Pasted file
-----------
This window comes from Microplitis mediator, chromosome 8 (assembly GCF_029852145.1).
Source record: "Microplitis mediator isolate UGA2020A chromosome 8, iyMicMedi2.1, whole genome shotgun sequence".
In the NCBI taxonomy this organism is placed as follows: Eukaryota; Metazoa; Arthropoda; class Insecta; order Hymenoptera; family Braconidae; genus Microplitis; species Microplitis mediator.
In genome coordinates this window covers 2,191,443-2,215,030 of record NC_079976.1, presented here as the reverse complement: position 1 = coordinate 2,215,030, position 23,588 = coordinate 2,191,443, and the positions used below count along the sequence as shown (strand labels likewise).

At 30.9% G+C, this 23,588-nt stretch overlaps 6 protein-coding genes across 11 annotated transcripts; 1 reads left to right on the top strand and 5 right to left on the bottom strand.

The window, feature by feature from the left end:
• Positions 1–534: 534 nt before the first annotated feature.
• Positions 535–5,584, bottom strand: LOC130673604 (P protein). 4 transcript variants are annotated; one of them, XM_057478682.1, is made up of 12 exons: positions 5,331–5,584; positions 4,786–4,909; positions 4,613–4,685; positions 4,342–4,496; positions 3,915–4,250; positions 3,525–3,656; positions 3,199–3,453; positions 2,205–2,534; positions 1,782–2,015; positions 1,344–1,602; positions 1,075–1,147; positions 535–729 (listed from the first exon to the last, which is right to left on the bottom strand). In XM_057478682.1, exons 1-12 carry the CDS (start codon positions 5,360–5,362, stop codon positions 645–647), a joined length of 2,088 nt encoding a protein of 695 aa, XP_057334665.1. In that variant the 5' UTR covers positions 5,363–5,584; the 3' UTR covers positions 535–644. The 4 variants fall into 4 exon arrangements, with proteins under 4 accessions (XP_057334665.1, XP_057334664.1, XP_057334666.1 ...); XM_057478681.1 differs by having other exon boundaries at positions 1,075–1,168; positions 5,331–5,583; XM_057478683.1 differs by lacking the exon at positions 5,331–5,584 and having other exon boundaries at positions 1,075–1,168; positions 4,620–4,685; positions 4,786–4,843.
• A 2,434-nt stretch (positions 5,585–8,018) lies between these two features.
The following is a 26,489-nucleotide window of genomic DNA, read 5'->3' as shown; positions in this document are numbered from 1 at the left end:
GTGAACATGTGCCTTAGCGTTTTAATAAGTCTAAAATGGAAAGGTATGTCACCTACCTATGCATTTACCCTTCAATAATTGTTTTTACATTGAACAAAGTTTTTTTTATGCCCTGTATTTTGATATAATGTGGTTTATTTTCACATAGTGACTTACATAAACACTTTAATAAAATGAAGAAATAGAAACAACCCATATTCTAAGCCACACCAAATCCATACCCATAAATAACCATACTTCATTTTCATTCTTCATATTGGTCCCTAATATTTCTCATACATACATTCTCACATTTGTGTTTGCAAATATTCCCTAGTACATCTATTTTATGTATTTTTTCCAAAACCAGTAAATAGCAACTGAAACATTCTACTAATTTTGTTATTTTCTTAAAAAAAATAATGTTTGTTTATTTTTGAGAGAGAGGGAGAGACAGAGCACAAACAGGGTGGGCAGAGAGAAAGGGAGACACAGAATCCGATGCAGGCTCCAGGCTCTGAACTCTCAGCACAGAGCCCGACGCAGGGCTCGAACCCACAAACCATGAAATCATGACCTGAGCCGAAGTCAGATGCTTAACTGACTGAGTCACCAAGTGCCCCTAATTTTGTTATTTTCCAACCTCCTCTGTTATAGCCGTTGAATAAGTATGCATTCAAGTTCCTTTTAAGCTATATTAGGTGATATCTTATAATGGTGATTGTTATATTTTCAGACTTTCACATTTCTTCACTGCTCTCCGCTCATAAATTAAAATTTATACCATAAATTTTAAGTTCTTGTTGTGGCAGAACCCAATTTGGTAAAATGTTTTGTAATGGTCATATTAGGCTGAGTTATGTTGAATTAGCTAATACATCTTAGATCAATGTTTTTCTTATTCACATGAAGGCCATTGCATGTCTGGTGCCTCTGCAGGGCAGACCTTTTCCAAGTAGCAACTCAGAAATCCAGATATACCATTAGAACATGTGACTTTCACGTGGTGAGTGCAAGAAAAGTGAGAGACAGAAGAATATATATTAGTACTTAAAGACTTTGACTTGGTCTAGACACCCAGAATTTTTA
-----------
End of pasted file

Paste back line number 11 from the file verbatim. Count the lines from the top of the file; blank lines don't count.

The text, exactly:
GTGAACATGTGCCTTAGCGTTTTAATAAGTCTAAAATGGAAAGGTATGTCACCTACCTATGCATTTACCCTTCAATAATTGTTTTTACATTGAACAAAGTTTTTTTTATGCCCTGTATTTTGATATAATGTGGTTTATTTTCACATAGTGACTTACATAAACACTTTAATAAAATGAAGAAATAGAAACAACCCATATTCTAAGCCACACCAAATCCATACCCATAAATAACCATACTTCATTTTCATTCTTCATATTGGTCCCTAATATTTCTCATACATACATTCTCACATTTGTGTTTGCAAATATTCCCTAGTACATCTATTTTATGTATTTTTTCCAAAACCAGTAAATAGCAACTGAAACATTCTACTAATTTTGTTATTTTCTTAAAAAAAATAATGTTTGTTTATTTTTGAGAGAGAGGGAGAGACAGAGCACAAACAGGGTGGGCAGAGAGAAAGGGAGACACAGAATCCGATGCAGGCTCCAGGCTCTGAACTCTCAGCACAGAGCCCGACGCAGGGCTCGAACCCACAAACCATGAAATCATGACCTGAGCCGAAGTCAGATGCTTAACTGACTGAGTCACCAAGTGCCCCTAATTTTGTTATTTTCCAACCTCCTCTGTTATAGCCGTTGAATAAGTATGCATTCAAGTTCCTTTTAAGCTATATTAGGTGATATCTTATAATGGTGATTGTTATATTTTCAGACTTTCACATTTCTTCACTGCTCTCCGCTCATAAATTAAAATTTATACCATAAATTTTAAGTTCTTGTTGTGGCAGAACCCAATTTGGTAAAATGTTTTGTAATGGTCATATTAGGCTGAGTTATGTTGAATTAGCTAATACATCTTAGATCAATGTTTTTCTTATTCACATGAAGGCCATTGCATGTCTGGTGCCTCTGCAGGGCAGACCTTTTCCAAGTAGCAACTCAGAAATCCAGATATACCATTAGAACATGTGACTTTCACGTGGTGAGTGCAAGAAAAGTGAGAGACAGAAGAATATATATTAGTACTTAAAGACTTTGACTTGGTCTAGACACCCAGAATTTTTA